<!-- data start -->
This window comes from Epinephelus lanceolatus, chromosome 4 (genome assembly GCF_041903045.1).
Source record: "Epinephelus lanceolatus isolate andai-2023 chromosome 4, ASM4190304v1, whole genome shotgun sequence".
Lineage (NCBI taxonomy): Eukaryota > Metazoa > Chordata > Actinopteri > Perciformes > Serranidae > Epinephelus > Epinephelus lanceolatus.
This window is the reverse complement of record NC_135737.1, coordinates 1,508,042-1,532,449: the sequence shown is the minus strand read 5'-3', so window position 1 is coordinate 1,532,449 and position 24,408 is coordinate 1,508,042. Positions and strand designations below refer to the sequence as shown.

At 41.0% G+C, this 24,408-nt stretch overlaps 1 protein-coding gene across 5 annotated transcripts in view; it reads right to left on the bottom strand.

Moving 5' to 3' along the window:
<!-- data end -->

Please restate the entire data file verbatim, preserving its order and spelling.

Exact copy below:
This window comes from Epinephelus lanceolatus, chromosome 4 (genome assembly GCF_041903045.1).
Source record: "Epinephelus lanceolatus isolate andai-2023 chromosome 4, ASM4190304v1, whole genome shotgun sequence".
Lineage (NCBI taxonomy): Eukaryota > Metazoa > Chordata > Actinopteri > Perciformes > Serranidae > Epinephelus > Epinephelus lanceolatus.
This window is the reverse complement of record NC_135737.1, coordinates 1,508,042-1,532,449: the sequence shown is the minus strand read 5'-3', so window position 1 is coordinate 1,532,449 and position 24,408 is coordinate 1,508,042. Positions and strand designations below refer to the sequence as shown.

At 41.0% G+C, this 24,408-nt stretch overlaps 1 protein-coding gene across 5 annotated transcripts in view; it reads right to left on the bottom strand.

Moving 5' to 3' along the window: